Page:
That faith puts California state law on a collision course with the federal bankruptcy law cited by Assured and MBIA. Their position is that Stockton has not met its federal law obligations under Chapter 9. CalPERS will presumably respond that Stockton may not cut its pension fund obligation under the California constitution. Expect to see the bond insurers unleash the Supremacy Clause of the U.S. Constitution, and Stockton and CalPERS to counter with the Contracts Clause and its analog in California state law.

The fight may turn on the intersection of Chapter 9 and the 10th Amendment. That amendment, you may recall, reserves the management of state internal affairs for state governments, not the federal government. Chapter 9 is a sort of carve-out that gives municipal governments the benefits of bankruptcy protection under the federal law. The power of the federal judges overseeing Chapter 9 cases are not as broad as corresponding powers in other sorts of bankruptcies because of 10th Amendment limits, but, on the other hand, municipalities seeking Chapter 9 protection have to show that they’re eligible for federal protection. (Orrick, Herrington & Sutcliffe offers a handy explanation of the 10th Amendment issue; coincidentally, Orrick is counseling Stockton in its Chapter 9, but the lead Orrick partner on the case was unavailable and his partner didn’t return my call.)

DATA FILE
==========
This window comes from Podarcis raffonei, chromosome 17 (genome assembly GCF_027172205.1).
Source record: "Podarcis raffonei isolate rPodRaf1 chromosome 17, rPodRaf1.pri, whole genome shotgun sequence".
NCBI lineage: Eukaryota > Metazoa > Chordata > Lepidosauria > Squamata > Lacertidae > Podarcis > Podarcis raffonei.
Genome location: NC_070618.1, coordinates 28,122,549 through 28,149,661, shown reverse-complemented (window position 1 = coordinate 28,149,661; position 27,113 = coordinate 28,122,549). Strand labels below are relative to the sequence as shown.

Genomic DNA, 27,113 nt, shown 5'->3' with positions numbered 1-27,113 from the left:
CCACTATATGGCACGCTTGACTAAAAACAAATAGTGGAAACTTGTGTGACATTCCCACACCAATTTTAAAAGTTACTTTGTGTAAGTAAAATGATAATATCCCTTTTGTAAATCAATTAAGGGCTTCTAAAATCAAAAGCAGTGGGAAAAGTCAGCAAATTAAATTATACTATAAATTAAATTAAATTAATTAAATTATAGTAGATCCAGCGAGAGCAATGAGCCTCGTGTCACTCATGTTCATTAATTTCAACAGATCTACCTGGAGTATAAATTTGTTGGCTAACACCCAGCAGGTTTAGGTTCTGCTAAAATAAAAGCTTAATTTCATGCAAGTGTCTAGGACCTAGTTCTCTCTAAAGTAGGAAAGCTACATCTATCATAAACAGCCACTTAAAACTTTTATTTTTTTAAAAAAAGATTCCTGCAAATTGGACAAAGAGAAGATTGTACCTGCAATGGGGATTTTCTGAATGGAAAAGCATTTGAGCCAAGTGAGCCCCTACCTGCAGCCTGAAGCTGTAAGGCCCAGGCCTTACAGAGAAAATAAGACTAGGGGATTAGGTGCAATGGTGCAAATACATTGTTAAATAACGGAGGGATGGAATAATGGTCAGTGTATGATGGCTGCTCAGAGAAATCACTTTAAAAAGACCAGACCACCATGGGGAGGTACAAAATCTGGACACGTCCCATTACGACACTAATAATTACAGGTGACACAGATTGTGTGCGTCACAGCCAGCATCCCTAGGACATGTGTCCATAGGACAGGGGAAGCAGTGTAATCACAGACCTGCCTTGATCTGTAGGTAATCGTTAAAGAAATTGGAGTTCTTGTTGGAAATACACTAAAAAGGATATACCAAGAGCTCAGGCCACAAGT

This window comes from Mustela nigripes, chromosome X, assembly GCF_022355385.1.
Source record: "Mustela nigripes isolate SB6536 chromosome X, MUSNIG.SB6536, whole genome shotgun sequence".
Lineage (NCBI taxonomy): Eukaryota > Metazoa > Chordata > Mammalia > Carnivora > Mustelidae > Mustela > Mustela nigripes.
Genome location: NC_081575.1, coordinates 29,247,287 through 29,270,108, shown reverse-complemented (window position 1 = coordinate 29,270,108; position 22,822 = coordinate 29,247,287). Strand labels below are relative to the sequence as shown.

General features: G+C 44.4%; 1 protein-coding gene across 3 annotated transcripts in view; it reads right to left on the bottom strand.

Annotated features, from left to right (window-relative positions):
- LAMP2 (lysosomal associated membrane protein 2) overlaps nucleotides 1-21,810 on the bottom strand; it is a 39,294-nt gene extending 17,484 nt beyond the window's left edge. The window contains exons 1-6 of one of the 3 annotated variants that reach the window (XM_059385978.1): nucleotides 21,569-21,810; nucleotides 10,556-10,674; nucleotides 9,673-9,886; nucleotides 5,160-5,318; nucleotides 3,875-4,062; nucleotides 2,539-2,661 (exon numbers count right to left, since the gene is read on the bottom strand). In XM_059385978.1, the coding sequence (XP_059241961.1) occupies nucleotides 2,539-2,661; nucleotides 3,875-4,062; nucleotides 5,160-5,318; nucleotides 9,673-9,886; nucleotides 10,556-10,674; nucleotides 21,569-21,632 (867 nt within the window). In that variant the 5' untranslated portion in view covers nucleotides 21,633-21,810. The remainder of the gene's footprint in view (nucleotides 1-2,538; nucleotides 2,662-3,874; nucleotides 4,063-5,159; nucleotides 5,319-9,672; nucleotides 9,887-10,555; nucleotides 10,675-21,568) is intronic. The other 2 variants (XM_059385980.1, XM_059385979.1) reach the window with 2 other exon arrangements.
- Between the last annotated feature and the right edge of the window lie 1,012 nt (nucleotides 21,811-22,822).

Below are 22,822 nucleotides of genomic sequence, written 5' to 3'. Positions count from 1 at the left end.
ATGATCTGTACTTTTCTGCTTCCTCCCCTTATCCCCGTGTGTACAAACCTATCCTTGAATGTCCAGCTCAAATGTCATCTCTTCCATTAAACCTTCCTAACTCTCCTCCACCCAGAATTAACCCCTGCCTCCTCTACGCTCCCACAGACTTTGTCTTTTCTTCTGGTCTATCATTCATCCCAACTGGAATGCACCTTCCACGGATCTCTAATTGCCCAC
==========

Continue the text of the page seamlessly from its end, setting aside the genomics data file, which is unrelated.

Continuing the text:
I’m betting that the bond insurers will assert that when Stockton filed for federal Chapter 9 protection, California implicitly ceded to federal authority, so the good-faith requirements of the federal law supersede state law protection of pension obligations.